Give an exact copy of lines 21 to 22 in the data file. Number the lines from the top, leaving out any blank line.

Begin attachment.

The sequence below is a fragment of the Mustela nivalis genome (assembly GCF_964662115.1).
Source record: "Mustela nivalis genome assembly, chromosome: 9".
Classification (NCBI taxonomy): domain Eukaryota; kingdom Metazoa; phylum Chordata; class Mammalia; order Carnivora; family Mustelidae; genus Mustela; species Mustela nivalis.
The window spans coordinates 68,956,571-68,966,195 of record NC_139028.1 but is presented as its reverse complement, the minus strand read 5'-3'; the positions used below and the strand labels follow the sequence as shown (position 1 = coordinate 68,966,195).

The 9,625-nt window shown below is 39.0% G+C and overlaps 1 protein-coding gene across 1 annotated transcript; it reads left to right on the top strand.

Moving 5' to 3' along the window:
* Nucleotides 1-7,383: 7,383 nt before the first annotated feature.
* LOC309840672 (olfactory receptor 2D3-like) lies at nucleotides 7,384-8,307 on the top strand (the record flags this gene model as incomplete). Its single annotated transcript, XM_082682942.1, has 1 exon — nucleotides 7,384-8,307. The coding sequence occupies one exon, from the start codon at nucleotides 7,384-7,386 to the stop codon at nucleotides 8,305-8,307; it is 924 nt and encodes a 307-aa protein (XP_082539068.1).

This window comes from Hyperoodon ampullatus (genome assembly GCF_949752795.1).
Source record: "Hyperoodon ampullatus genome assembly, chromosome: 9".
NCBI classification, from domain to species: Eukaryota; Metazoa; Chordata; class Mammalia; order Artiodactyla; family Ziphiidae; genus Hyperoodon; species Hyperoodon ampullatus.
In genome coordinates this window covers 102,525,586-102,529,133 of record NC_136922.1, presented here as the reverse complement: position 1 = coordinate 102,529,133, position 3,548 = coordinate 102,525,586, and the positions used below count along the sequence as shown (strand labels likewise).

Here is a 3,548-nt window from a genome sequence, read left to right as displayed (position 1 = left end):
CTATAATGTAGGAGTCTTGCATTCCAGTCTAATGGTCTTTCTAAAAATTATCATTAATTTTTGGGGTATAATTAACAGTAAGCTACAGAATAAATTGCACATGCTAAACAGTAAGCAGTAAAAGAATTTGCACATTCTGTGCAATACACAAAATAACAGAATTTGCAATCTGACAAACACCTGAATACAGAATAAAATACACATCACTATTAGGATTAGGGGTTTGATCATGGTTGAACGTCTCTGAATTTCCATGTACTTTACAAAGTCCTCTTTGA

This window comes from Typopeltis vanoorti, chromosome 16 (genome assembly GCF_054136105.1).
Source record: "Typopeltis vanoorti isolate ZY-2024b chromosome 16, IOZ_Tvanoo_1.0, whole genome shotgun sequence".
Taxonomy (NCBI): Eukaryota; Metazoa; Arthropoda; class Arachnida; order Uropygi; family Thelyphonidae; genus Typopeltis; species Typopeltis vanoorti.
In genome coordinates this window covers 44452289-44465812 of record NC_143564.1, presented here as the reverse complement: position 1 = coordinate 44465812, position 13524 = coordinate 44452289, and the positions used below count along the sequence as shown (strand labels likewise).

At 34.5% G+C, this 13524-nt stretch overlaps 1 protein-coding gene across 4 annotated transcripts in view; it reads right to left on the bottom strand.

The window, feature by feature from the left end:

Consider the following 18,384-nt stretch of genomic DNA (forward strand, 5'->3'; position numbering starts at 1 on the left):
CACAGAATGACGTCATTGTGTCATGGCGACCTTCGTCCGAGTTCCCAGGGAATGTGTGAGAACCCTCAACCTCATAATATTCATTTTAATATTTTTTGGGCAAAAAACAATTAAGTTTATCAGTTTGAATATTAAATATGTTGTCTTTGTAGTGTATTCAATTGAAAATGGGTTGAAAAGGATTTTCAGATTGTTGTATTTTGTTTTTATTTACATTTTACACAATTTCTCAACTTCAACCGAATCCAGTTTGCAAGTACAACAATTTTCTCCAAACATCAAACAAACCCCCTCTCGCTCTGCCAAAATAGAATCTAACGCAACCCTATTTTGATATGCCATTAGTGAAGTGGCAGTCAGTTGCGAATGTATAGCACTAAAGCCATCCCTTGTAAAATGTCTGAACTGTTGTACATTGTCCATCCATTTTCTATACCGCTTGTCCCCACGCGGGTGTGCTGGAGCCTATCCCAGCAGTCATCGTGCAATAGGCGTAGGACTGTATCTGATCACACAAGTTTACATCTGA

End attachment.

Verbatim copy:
Consider the following 18,384-nt stretch of genomic DNA (forward strand, 5'->3'; position numbering starts at 1 on the left):
CACAGAATGACGTCATTGTGTCATGGCGACCTTCGTCCGAGTTCCCAGGGAATGTGTGAGAACCCTCAACCTCATAATATTCATTTTAATATTTTTTGGGCAAAAAACAATTAAGTTTATCAGTTTGAATATTAAATATGTTGTCTTTGTAGTGTATTCAATTGAAAATGGGTTGAAAAGGATTTTCAGATTGTTGTATTTTGTTTTTATTTACATTTTACACAATTTCTCAACTTCAACCGAATCCAGTTTGCAAGTACAACAATTTTCTCCAAACATCAAACAAACCCCCTCTCGCTCTGCCAAAATAGAATCTAACGCAACCCTATTTTGATATGCCATTAGTGAAGTGGCAGTCAGTTGCGAATGTATAGCACTAAAGCCATCCCTTGTAAAATGTCTGAACTGTTGTACATTGTCCATCCATTTTCTATACCGCTTGTCCCCACGCGGGTGTGCTGGAGCCTATCCCAGCAGTCATCGTGCAATAGGCGTAGGACTGTATCTGATCACACAAGTTTACATCTGA